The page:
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A is for Apple

They monetize your eyes. A vision of the near present. Dystopian flash fiction.

By Addison AlderPublished 9 months ago 3 min read
Images by Midjourney

Casey lifts Jonah out of his cot and walks him to the window. Billboards illuminate their faces in Facebook blue and Coca-Cola red.

'Look Jonah, can you see the funny pictures?'

He looks uncertainly at his mother's hand. His baby blues haven't developed long distance vision yet.

'Can you say Meta? Me-ta-ta-ta?'

Jonah giggles and tugs at Casey's collar.

'That's mommy's shirt. It's Abercrombie & Fitch. A-ber-crom--' Jonah starts to cry. 'Oh puddums, I don't think you're ready for that yet.'

'Moooommmm!' Her tweenager Marco has been watching adverts on the fridge door since he got home from school. 'That's sixty. Isn't that enough?'

'Hey keep your eyes on the screen, buster. It won't track if the camera can't see your eyes.'

The boy scowls back at the tiny lens. Since he turned 12, he's monetizable.

'Sorry baby,' Casey consoles him. 'But we just a need a few more. Another ten or twenty, then we can all eat together. You're doing great.'

She puts her hand on his shoulder. He shrugs and pivots back to the video screen. His eyes flash green as the machine confirms that he is ready and receptive.

The baby is wailing now. Casey jiggles him on her hip, but tears keep spilling down his fat cheeks. He's not eaten properly in days. Baby food is expensive; the good puree is 150 views a jar. Casey turns away from Marco, back towards the window, and pulls out a nipple for the baby.

Her Vision VR headset is lying on the shelf. She might as well jack in, get a few more credits flowing. Besides, if she doesn't watch it regularly, she'll be paying it off for a decade. With her free hand, she slips the headset on.

The telenovela she'd been watching resumes automatically. A beautiful couple argue in their Poggenpohl branded kitchen set.

'Carsten! Please forgive me!'

'Abigail, I'm leaving and I'm taking the Tesla. And I'm not stopping for 800 miles with my new MegaWatt power pack.'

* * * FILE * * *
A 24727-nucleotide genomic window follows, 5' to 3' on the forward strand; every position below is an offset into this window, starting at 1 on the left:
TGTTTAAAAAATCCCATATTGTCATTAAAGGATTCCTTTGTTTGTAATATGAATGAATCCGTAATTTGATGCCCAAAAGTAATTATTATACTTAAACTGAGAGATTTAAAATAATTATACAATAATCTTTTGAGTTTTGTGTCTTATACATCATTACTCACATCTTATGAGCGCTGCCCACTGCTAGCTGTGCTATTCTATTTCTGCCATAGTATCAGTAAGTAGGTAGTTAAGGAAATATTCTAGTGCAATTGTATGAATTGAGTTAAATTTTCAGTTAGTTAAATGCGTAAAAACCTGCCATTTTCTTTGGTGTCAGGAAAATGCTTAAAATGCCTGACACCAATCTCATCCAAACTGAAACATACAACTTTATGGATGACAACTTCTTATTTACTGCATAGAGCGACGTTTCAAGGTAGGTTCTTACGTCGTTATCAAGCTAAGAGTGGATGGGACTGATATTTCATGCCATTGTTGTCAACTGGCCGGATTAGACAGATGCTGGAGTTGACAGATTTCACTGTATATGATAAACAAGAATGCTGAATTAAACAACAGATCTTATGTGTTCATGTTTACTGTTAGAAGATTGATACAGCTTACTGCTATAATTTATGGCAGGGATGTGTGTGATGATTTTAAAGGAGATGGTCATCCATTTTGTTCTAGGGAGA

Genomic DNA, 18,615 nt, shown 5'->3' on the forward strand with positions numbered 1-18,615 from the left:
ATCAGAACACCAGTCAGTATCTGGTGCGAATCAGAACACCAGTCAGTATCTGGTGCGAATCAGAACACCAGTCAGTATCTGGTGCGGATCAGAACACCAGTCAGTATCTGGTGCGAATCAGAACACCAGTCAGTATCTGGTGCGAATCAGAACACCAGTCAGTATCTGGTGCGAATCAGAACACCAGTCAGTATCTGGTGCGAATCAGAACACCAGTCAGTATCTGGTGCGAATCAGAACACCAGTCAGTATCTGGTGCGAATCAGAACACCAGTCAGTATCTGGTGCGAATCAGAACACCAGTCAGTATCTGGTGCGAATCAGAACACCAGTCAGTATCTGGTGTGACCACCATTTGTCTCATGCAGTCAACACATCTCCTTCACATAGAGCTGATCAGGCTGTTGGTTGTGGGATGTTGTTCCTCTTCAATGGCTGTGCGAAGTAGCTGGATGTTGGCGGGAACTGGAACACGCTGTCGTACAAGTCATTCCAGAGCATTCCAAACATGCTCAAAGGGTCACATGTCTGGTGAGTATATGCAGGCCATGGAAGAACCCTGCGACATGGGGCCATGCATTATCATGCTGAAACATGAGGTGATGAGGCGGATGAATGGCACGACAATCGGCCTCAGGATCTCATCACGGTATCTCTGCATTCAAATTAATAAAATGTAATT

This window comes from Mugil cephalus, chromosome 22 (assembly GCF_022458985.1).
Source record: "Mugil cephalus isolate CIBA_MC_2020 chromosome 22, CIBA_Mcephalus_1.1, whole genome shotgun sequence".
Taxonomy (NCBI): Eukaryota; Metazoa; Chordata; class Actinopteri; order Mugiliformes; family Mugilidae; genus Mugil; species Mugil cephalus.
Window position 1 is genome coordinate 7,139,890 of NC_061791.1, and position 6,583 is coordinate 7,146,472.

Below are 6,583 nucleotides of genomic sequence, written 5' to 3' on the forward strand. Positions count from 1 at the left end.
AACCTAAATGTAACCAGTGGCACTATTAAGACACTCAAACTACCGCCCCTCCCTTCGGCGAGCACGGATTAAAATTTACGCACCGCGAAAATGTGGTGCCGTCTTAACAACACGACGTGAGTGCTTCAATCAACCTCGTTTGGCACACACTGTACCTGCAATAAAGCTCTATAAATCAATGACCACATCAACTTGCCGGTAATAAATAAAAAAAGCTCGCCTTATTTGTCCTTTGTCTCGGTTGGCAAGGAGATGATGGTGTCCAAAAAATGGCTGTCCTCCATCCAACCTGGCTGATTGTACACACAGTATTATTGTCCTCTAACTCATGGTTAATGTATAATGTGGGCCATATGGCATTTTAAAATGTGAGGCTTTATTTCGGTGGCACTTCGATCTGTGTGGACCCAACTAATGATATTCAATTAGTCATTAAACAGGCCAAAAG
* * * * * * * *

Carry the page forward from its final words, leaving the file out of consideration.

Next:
The image stutters to a halt as the distraught Abigail holds her hands to her Lululemon sweatband. A notification pops up:

Data tariff exceeded. Use rapid top-up?

'The fridge has frozen!' complains Marco. 'The ads have stopped!'

'Sorry hon...' Then she tells her headset: 'Yes, rapid top-up.'

An advertisement begins inside the screen:

'XiaoMi LifeWise is the new AI assistant tailored to you! The better it knows you, the better it helps you. LifeWise would like to know the name of your first boyfriend.'

'Oh jesus...' Casey casts her mind back.

'Your first boyfriend was Jesus. Is this correct?'

'No! It was... Donald.'

'Donald. Confirmed. What was the first brand of alcohol you consumed?'

'Probably Pabst.'

'Is that Pabst Blue Ribbon Original lager beer?'


'And at what age did you first have sexual intercourse?'

Casey sighs, closing her eyes--

'Please keep your eyes open at all times.'

Personal data is worth more, Casey reminds herself.

'15. I was 15 years old.'

The notification turns green: 'You have 50 view credits.'

She pulls the VR device off her head, hoists her bra up, and tugs at the fridge door handle. It opens.

'Yes!!' says Marco, grabbing a Papa John's Homeslice and a 2-liter Dr Pepper off the shelf. He punches buttons on the mini-oven and shoves the pizza inside.

'You're in charge tonight, huh?' Casey tousles her son's hair. 'My big working man.'

She lowers Jonah back into his cot and slips the Vision over his head. A video starts and Jonah is enthralled by two hand puppets reciting the alphabet:

'A is for Apple, B is for Best Buy, C is for CostCo...'


About the Creator

Addison Alder

Writer of Wrongs. Discontent Creator. Weird tales to enthral and appal.

All original fiction. No reviews, no listicles. 👋🏻 Handwrought in London, UK 🇬🇧

Buy my eBooks on GODLESS and Amazon ☠️

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Comments (2)

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  • Susanna Kiernan9 months ago

    After our chat about social media last night I was thinking about how it sometimes make me feel like I'm being brainwashed because of all the advertisements so this is very aptly timed. I like how you combined all the different threads of data and consumerism issues to create this very dystopian but unnervingly realistic world. You gave me anxiety, well done.

  • Eerily prescient. Sometimes it feels like this already.

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